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What is sustainable development anyway? Pt. I

by mel starrs on November 7, 2007

in Uncategorized

Here’s the beginnings of what was going to be a much longer article. In the spirit of clearing out my drafts box on the blog I thought I’d bite the bullet and call it part one of a series to be finished in the future.

Sustainable Development

Is anyone else tired of going to presentations and seminars and having poor old Gro Harlem Brundtland’s definition of sustainable development thrust upon us – yet again? Or is it just me? The definition originates from the 1987 Brundtland Report, “Our Common Future“, and is widely used by the government in the UK:

‘development that meets the needs of the present without compromising the ability of future generations to meet their own needs’

This definition neatly packages together what Dyllick and Hockerts call the three challenges facing humanity: economic growth, social equity and the carrying capacity of natural systems. The premise of sustainable development is that these three types of capital; social, economic and natural; must all be considered in relation to each other – the ‘triple bottom line’.

Back in January 2007 Amy Stodghill posted a great history of sustainable development definitions here. The long definition from the Brudtland report is:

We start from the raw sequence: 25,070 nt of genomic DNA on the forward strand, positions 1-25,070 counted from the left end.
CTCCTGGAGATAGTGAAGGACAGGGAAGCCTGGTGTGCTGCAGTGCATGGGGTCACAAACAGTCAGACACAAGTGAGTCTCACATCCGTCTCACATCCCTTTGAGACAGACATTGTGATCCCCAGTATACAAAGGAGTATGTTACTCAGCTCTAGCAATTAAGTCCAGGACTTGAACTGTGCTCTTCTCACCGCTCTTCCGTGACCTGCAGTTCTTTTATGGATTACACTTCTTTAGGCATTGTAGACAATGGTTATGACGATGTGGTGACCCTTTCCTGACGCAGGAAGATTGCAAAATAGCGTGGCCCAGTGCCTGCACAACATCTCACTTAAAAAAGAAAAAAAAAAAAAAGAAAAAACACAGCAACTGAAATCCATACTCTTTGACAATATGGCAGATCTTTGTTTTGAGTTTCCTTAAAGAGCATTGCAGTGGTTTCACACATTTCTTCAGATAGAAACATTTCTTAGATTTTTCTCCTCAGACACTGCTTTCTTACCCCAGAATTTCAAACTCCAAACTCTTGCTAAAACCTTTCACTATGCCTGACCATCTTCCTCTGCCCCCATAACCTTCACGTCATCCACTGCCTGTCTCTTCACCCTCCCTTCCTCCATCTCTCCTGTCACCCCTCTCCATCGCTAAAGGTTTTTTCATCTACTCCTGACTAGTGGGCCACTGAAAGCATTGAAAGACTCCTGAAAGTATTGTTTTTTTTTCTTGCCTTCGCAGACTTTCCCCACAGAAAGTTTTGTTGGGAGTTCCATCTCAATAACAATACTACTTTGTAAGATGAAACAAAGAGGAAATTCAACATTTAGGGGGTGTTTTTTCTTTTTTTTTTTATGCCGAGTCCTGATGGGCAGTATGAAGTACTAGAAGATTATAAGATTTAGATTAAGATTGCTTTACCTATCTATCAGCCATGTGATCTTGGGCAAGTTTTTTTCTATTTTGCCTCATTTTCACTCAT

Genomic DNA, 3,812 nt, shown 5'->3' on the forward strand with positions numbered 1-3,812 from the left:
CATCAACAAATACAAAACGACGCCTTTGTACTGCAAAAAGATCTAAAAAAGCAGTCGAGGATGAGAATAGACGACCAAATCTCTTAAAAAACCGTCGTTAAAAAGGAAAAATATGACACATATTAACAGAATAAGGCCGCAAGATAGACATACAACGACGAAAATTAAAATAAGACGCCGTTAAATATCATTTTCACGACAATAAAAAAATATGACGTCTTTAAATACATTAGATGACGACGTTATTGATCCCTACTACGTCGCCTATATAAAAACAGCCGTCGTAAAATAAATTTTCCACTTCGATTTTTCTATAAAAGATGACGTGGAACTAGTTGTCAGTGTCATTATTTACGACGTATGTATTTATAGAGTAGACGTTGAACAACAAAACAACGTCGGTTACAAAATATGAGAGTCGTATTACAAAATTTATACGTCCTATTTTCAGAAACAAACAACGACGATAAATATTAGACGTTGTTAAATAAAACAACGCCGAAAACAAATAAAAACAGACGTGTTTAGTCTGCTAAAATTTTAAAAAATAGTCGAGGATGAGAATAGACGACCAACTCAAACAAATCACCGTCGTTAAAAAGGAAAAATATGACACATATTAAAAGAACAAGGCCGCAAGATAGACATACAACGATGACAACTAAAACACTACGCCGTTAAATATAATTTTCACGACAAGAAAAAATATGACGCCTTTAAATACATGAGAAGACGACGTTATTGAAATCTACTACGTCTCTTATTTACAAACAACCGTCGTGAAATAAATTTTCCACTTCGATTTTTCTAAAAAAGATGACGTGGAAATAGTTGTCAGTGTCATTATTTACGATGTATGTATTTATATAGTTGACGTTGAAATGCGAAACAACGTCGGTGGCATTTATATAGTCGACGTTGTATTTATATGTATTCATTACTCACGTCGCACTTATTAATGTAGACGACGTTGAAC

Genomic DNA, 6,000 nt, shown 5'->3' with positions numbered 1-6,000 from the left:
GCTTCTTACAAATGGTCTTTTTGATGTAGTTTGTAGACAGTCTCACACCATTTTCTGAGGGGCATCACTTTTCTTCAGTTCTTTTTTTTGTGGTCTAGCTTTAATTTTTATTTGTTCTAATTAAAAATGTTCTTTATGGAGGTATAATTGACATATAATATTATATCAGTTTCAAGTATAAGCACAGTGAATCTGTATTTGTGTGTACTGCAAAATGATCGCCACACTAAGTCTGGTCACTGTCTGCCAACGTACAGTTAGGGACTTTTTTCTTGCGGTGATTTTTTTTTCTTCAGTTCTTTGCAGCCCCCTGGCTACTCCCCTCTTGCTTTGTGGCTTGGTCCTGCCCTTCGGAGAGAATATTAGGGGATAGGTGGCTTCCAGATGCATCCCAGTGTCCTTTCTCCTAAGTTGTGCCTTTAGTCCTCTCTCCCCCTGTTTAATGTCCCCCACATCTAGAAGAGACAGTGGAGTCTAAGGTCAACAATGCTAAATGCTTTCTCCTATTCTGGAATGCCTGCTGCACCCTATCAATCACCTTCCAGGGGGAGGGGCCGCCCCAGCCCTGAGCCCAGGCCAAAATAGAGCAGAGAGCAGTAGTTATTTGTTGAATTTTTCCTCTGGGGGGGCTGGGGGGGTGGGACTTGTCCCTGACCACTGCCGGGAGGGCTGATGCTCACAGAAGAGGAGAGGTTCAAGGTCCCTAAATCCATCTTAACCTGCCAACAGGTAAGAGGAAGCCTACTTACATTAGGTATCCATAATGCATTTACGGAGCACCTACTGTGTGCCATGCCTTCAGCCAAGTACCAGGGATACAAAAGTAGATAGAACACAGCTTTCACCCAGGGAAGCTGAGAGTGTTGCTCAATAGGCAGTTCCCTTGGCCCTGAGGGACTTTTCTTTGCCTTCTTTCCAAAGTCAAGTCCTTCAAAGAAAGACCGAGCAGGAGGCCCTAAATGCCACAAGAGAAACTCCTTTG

The pursuit of sustainable development requires:

· A political system that secures effective citizen participation in decision making

· An economic system that is able to generate surpluses and technical knowledge on a self-reliant and sustained basis

· A social system that provides for solutions for the tensions arising from disharmonious development

· A production system that respects the obligation to preserve the ecological base for development

· A technological system that can search continuously for new solutions

· An international system that fosters sustainable patterns of trade and finance

· An administrative system that is flexible and has the capacity for self correction”

(p.74 Report of the World Commission on Environment and Development. “Our Common Future” 4 August 1987. United Nations. A/42/427)

In practice, despite 20 years of having the Brundtland definition, the aspect most likely to be concentrated on by both individuals and companies is eco-efficiency.

Six criteria of corporate sustainability

The model above was developed by Dyllick and Hockerts. In part II, I intend to look at this in a little more detail (no promises as to a time scale on that I’m afraid…). In the meantime, feel free to use this a launching pad for you to research the issue in more detail yourself.